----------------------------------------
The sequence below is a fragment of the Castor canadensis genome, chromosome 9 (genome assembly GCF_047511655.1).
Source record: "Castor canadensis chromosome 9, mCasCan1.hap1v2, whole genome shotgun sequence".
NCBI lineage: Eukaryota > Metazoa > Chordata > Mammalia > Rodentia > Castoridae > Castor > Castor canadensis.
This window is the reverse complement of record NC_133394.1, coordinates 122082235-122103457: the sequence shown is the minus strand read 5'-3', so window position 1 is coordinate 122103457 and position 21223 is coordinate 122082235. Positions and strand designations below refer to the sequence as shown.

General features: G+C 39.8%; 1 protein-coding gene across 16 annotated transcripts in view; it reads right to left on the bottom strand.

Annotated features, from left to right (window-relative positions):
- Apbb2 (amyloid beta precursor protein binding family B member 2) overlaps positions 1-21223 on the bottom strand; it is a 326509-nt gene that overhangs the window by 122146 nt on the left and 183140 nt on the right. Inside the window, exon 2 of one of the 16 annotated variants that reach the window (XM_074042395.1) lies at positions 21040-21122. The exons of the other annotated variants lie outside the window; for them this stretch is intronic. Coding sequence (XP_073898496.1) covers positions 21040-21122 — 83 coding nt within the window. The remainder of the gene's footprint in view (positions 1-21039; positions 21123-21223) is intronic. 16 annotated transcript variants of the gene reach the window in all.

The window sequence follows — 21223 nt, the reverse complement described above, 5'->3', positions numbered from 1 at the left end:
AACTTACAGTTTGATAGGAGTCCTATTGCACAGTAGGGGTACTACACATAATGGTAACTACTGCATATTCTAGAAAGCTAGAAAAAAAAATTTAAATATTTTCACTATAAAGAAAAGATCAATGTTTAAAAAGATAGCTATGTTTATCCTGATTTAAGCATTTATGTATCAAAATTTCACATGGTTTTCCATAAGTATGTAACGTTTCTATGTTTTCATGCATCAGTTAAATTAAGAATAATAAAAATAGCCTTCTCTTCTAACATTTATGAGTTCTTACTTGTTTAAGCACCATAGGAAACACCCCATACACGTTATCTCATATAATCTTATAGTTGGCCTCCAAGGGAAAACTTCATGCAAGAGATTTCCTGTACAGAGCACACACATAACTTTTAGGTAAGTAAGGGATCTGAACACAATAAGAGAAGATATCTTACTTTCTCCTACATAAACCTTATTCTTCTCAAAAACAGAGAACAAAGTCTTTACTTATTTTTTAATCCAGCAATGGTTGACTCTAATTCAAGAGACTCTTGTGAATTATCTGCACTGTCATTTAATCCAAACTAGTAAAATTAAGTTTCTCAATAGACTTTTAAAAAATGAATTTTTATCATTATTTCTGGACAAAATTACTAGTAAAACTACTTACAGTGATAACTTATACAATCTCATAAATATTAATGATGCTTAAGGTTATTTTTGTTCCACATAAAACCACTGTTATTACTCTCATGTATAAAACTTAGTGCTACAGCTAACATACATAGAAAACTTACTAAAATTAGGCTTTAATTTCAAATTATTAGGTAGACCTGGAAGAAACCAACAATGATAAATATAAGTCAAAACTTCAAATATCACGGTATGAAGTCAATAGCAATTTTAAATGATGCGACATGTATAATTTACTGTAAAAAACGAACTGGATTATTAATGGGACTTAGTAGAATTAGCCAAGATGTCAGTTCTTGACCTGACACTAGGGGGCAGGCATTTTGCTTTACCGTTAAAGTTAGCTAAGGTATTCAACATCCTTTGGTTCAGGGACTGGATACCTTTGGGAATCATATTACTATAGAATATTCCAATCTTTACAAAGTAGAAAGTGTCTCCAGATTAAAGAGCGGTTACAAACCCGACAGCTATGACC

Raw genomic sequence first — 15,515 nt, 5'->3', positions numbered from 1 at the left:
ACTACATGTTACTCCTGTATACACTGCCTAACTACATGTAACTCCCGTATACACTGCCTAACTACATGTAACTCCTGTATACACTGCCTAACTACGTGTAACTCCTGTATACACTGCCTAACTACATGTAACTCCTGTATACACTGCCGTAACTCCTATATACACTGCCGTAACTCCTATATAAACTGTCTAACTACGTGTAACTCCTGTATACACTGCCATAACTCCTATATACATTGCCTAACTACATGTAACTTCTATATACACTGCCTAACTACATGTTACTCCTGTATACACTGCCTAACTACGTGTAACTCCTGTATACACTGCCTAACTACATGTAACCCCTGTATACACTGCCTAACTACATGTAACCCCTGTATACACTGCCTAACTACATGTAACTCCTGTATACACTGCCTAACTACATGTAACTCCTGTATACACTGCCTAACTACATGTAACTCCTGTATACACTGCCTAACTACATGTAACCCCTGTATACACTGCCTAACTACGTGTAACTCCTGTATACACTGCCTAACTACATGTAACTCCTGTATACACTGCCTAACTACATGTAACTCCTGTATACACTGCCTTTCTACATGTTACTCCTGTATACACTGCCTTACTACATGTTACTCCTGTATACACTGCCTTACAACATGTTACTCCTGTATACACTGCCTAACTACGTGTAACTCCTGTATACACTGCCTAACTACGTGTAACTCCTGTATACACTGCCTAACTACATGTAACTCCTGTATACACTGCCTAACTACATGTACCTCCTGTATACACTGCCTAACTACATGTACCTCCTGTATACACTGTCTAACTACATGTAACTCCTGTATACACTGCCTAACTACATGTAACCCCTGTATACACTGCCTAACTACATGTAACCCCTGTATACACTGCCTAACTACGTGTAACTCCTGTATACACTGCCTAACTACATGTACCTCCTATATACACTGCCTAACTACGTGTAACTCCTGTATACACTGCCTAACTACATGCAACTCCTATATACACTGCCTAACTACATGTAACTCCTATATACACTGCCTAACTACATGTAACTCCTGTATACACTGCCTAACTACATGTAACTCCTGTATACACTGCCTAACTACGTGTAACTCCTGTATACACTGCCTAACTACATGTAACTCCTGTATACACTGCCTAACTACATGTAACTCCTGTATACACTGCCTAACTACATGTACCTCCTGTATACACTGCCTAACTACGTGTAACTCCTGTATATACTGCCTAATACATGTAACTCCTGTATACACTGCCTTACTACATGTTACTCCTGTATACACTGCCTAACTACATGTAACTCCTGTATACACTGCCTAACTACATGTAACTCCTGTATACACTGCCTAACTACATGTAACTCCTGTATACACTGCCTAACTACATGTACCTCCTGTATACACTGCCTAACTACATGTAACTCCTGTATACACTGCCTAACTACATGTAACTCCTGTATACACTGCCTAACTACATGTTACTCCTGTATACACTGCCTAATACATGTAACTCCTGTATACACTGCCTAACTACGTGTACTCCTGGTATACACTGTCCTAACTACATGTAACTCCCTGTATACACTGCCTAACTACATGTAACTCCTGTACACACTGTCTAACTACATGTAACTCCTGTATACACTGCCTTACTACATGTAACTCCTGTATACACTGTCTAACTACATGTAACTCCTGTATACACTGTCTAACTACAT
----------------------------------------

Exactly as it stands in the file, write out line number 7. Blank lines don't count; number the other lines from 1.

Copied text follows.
- Apbb2 (amyloid beta precursor protein binding family B member 2) overlaps positions 1-21223 on the bottom strand; it is a 326509-nt gene that overhangs the window by 122146 nt on the left and 183140 nt on the right. Inside the window, exon 2 of one of the 16 annotated variants that reach the window (XM_074042395.1) lies at positions 21040-21122. The exons of the other annotated variants lie outside the window; for them this stretch is intronic. Coding sequence (XP_073898496.1) covers positions 21040-21122 — 83 coding nt within the window. The remainder of the gene's footprint in view (positions 1-21039; positions 21123-21223) is intronic. 16 annotated transcript variants of the gene reach the window in all.